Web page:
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A cautionary tale from the 1790s
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TEXT OF COMMENTARY
When things are bad it’s always tempting to try to find the silver lining, some clue that things aren’t as bad as they seem, or that at least they’ve been worse before. By most accounts this is no Great Depression we’re looking at. But commentator and novelist David Liss says while historical context offers perspective, rarely does it provide anything like comfort.
Irrational greed is nothing new.
In fact, Wall Street emerged from America’s first encounter with the sort of disastrous exuberance that has produced the current financial crisis.
And like today, the market of the eighteenth century had to learn the hard way, the consequences of a system that offered no restraints.
In the early 1790s, the first Treasury secretary, Alexander Hamilton, took innovative measures to strengthen the nation’s new economy.
His efforts were undermined by his former assistant–a speculator named William Duer.
Duer decided to use his inside information to build a massive personal fortune.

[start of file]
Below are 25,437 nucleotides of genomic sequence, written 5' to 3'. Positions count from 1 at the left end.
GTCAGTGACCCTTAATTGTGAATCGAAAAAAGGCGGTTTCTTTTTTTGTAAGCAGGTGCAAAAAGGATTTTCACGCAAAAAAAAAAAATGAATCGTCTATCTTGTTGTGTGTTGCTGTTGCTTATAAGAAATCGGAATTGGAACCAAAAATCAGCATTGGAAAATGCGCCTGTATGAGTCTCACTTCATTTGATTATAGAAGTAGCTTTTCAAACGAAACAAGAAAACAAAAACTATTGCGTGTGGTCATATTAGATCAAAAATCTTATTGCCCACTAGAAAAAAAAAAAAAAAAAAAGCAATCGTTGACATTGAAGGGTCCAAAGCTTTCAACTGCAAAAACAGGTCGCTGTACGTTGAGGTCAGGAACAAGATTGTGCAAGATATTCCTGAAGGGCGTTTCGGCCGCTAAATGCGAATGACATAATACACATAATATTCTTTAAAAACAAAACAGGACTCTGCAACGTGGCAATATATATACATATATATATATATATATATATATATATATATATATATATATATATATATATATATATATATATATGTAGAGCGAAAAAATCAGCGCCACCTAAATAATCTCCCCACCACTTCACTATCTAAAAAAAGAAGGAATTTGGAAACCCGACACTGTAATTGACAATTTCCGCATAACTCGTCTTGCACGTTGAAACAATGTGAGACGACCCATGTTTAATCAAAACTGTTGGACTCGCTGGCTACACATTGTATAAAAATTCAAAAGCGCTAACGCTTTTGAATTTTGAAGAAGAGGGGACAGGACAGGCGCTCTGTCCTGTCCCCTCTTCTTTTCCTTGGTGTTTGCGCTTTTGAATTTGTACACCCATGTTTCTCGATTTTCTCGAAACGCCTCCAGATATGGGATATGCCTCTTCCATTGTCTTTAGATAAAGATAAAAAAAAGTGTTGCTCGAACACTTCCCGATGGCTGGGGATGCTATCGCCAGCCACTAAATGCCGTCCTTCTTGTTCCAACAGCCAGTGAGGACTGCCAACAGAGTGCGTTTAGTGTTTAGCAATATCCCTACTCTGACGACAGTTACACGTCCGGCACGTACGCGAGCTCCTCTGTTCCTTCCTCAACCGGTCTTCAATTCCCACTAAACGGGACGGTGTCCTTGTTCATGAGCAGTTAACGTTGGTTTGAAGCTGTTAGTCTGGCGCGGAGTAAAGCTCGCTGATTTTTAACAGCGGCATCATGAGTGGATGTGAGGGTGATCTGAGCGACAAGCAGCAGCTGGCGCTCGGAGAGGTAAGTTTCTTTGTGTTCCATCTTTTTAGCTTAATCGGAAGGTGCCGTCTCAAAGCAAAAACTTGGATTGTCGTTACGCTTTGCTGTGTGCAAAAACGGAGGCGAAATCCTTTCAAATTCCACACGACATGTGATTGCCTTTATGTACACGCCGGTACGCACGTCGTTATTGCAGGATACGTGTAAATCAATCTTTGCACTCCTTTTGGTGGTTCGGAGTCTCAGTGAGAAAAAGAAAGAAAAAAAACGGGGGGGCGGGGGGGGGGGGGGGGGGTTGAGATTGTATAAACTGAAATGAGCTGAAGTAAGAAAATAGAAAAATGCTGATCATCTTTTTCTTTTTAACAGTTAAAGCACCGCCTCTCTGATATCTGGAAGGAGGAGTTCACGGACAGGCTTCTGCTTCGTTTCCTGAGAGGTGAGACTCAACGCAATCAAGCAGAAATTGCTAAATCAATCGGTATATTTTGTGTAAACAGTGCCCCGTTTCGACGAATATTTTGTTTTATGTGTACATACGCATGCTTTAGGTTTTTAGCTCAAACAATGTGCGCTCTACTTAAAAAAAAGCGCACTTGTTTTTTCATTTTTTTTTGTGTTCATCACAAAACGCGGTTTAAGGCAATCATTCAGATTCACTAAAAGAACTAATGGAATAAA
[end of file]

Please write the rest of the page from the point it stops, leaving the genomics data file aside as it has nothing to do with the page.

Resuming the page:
He borrowed from banks he wanted to seize.
He borrowed from his partners after lying about his worth.
He borrowed from citizens by promising an impossible rate of interest.
Not surprisingly, he failed.
His lenders thought Duer was too big to fail.
So, his bankruptcy set off a panic that nearly destroyed Hamilton’s fledgling banking system.
The government swooped in and snapped up securities to stabilize the markets.
The same speculators who earlier wanted government out of the way,
now realized they had to be saved from their own greed.
In response, a group of stockbrokers gathered under a buttonwood tree on Wall Street to form the now-famous Buttonwood Agreement. It established what was to become the New York Stock Exchange.
These founders of Wall Street believed they could establish rules to prevent speculators from ever again risking the nation’s economy.
They took it as an article of faith that rational actors engaged in rational trade could–as a group–keep each other in check.
They learned the wrong lesson. Investment strategies may be rational, but speculators engaged in wild trades, with huge profits in the balance, cannot be.
They are like gamblers at the craps table–high on a good roll.
A system cannot police itself when success makes its participants oblivious to the consequences.
Looking over the wreckage of the past few weeks, you have to wonder when we’re finally going to learn this lesson.
Ryssdal: David Liss is the author of the historical novel “The Whiskey Rebels.”
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